Wasted Quote: Christians (conservative or progressive) cannot imagine power any other way than politics–and that's a problem for the church
In this, they mistakenly imagine that to pass a referendum, elect a candidate, pass a law, or change a policy is to change culture. In truth, they probably know better, but in terms of the amount of energy expended and money spent, the net effect is a view much like this. While Christian activists (conservative and progressive) have been fairly influential in the political sphere at different times in recent decades, they have embraced a means to power that seethes with resentment, anger, and bitterness for the injury they believe they have suffered. The public and political culture of contemporary Christianity have become defined by such negations. Christians believe that they have a legitimate right to participate in the democratic process and they are, of course, right. The problem resides with the political culture they not only embrace but have helped to create. The tragic irony is that in the name of resisting the dark nihilisms of the modern age, Christians—in their will to power and the ressentiment that fuels it—perpetuate that nihilism. In so doing, Christians undermine the message of the very gospel they cherish and desire to advance" (James Davison Hunter from To Change the World).
*My previous post on Voting and the Table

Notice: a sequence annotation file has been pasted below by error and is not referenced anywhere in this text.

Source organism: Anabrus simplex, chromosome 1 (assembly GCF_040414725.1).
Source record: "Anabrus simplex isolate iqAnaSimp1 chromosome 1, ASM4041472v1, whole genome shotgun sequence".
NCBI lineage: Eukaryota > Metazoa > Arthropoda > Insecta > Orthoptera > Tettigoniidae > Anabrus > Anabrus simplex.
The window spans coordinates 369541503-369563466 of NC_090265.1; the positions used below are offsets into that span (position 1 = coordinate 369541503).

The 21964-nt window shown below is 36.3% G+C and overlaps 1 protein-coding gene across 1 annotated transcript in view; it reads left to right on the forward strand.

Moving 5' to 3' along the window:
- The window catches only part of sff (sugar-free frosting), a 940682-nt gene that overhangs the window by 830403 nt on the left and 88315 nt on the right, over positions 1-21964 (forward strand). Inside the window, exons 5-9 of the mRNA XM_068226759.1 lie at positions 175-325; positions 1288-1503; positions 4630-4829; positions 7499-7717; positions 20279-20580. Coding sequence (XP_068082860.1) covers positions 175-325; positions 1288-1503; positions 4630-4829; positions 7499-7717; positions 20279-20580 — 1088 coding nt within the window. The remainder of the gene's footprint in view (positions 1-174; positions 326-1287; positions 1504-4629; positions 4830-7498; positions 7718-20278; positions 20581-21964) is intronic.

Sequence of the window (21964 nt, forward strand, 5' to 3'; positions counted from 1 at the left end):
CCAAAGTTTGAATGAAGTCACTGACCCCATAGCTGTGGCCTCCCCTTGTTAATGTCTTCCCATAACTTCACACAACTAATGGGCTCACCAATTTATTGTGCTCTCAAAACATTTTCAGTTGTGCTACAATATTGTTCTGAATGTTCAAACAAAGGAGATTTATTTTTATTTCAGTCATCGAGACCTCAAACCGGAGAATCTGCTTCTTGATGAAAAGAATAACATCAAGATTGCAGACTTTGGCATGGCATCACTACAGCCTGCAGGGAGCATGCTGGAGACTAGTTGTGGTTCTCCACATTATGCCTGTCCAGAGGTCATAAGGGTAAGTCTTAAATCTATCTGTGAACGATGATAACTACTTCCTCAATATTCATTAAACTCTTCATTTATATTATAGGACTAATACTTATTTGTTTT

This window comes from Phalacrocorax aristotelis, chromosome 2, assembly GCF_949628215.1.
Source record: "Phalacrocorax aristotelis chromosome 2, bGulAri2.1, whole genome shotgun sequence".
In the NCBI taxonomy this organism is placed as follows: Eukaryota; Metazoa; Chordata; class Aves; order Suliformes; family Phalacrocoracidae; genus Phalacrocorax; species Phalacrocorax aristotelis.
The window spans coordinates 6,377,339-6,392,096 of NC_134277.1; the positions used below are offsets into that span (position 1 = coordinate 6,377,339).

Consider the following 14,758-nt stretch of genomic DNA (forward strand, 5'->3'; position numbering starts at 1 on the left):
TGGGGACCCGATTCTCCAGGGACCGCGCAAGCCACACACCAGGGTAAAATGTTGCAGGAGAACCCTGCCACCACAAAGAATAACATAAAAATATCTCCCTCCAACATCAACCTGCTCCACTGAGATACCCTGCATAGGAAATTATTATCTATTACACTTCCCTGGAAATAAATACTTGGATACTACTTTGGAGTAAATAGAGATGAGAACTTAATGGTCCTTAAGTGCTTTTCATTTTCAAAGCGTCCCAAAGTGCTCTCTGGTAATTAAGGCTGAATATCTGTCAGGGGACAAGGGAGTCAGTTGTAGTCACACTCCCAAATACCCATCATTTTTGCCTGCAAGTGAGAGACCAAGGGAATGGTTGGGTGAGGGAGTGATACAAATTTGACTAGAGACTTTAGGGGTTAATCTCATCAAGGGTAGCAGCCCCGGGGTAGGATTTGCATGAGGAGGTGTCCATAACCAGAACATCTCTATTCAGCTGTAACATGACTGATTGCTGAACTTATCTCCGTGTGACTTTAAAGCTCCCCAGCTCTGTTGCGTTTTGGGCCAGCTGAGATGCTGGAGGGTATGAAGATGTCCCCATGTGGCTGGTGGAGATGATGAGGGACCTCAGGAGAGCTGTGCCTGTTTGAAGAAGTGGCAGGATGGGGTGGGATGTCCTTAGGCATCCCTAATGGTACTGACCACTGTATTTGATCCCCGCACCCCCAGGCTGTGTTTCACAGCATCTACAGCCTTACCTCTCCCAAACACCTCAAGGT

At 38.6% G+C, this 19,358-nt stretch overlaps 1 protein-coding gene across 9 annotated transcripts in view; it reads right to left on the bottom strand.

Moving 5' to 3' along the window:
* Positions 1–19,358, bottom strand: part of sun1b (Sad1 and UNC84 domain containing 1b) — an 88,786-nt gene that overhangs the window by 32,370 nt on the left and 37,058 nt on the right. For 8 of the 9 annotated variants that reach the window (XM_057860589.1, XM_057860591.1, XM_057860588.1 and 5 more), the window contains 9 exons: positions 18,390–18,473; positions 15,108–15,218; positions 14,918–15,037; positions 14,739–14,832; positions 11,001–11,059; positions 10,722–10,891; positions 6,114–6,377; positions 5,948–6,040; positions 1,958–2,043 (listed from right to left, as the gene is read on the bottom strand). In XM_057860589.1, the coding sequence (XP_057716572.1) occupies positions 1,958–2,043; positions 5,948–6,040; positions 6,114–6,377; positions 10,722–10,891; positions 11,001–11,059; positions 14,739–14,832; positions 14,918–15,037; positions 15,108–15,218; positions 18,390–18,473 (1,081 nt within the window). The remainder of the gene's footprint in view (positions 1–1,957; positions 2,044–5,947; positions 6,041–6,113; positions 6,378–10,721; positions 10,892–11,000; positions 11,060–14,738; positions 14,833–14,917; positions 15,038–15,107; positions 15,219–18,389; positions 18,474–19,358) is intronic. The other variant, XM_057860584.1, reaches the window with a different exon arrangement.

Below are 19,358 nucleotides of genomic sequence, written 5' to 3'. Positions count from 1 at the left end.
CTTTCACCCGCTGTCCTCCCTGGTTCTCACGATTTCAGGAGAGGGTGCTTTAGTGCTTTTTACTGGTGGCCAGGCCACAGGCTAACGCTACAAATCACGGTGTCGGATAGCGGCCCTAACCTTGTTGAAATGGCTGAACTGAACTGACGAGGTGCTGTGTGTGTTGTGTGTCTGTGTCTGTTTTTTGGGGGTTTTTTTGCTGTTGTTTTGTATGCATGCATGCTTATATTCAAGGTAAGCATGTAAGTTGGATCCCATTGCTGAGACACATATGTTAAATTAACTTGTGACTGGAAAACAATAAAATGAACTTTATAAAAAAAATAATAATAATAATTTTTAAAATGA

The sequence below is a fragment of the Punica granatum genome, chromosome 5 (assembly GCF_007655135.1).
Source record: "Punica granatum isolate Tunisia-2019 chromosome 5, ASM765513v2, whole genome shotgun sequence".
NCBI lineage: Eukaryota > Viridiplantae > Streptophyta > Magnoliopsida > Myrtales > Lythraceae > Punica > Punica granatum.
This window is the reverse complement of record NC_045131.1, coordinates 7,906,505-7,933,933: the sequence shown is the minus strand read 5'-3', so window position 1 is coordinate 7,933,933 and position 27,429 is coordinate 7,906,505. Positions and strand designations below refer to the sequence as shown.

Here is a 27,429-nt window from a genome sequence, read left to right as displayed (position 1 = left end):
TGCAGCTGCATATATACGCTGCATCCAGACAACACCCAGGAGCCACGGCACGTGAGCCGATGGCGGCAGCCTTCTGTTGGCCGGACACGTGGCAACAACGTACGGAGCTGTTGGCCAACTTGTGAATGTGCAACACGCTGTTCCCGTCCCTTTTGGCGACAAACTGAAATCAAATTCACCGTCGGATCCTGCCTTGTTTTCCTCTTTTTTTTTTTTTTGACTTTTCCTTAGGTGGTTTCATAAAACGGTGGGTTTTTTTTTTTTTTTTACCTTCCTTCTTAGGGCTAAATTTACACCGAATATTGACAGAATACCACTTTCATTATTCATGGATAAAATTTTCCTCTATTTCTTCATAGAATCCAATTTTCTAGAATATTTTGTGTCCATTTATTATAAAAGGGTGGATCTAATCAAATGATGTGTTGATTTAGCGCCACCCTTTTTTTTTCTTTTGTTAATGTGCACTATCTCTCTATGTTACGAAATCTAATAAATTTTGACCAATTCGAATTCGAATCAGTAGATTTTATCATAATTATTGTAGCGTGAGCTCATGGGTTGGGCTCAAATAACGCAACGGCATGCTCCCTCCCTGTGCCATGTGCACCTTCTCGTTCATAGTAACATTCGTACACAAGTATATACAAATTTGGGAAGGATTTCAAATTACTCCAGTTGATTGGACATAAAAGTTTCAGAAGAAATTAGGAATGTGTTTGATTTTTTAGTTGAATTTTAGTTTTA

Wasted Quote (for the New Year): Cowardice only concerns itself with the really important things (Søren Kierkegaard)
Over the last year I have been reflecting on and learning about the failing and cracking of christendom, the structures, privileges, and cultural alignments that allow Christianity to have a central social acceptability and place in our western world. Part of my reading has been on the impossible increase and spread of early Christianity after Acts, the first 300 or so years of church history. A current author, sees a parallel with the exploding Chinese church. Here is his reflection on the Chinese church through the lens of the early church:
The local church as the “thin place” and “the space between”: “Thin place,” a sacred place or space where unseen mysteries of the other world (i.e., “the heavenlies”) and the material places of the earth touch. A “thin place” is where one can walk in two worlds at the same time, a place of liminality—a place where the two worlds (seen and unseen) are fused or mingled together, yet where distinctions can be discerned. “A thin place” is where the boundary between heaven and earth is especially narrow, a place where a sense of the divine is more readily perceived. The church (a local church) as God’s household-temple is such a “thin place.” The “space between” is the common or transitional space where boundaries are fluid, a mix of human activity, specifically that space between the build environment. The church (a local church) is such a “space between” [from C. M. Anderson, “The Sacred “Thin” Space Between: (Eph 3:16): The Temple- Church as Revelation of God's Reconciling Mystery and Its Potential for Church Growth Outcomes” (paper)].
*Here are the first set of quotes from a presentation I gave on "Church (local), the poor and their neighborhood," where I sought to ask: "If a local church is “the flesh of a neighborhood” (i.e., the body of Christ local), does this mean a church should be activity concerned about the flourishing of its neighborhood?" This is the first post of a series of quotes (sets of quotes) to provoke our laissez-faire attitutdes and posture toward the issues of poverty and regarding the poor. For all the posted "Church (local) quotes >>
Chip M. Anderson, advocate for biblical social action; pastor of an urban church plant in the Hill neighborhood of New Haven, CT; husband, father, author, former Greek & NT professor; and, 19 years involved with social action.